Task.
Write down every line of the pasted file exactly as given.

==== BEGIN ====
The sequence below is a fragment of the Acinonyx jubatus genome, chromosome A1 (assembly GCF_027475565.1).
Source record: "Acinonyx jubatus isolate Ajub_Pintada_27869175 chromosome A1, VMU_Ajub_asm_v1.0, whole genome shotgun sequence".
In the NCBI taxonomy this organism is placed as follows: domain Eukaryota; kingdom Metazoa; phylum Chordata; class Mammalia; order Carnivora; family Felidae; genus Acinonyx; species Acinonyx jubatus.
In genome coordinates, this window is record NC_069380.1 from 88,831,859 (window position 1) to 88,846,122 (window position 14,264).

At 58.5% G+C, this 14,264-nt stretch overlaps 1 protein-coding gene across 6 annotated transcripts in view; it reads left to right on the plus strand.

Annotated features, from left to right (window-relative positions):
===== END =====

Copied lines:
The sequence below is a fragment of the Acinonyx jubatus genome, chromosome A1 (assembly GCF_027475565.1).
Source record: "Acinonyx jubatus isolate Ajub_Pintada_27869175 chromosome A1, VMU_Ajub_asm_v1.0, whole genome shotgun sequence".
In the NCBI taxonomy this organism is placed as follows: domain Eukaryota; kingdom Metazoa; phylum Chordata; class Mammalia; order Carnivora; family Felidae; genus Acinonyx; species Acinonyx jubatus.
In genome coordinates, this window is record NC_069380.1 from 88,831,859 (window position 1) to 88,846,122 (window position 14,264).

At 58.5% G+C, this 14,264-nt stretch overlaps 1 protein-coding gene across 6 annotated transcripts in view; it reads left to right on the plus strand.

Annotated features, from left to right (window-relative positions):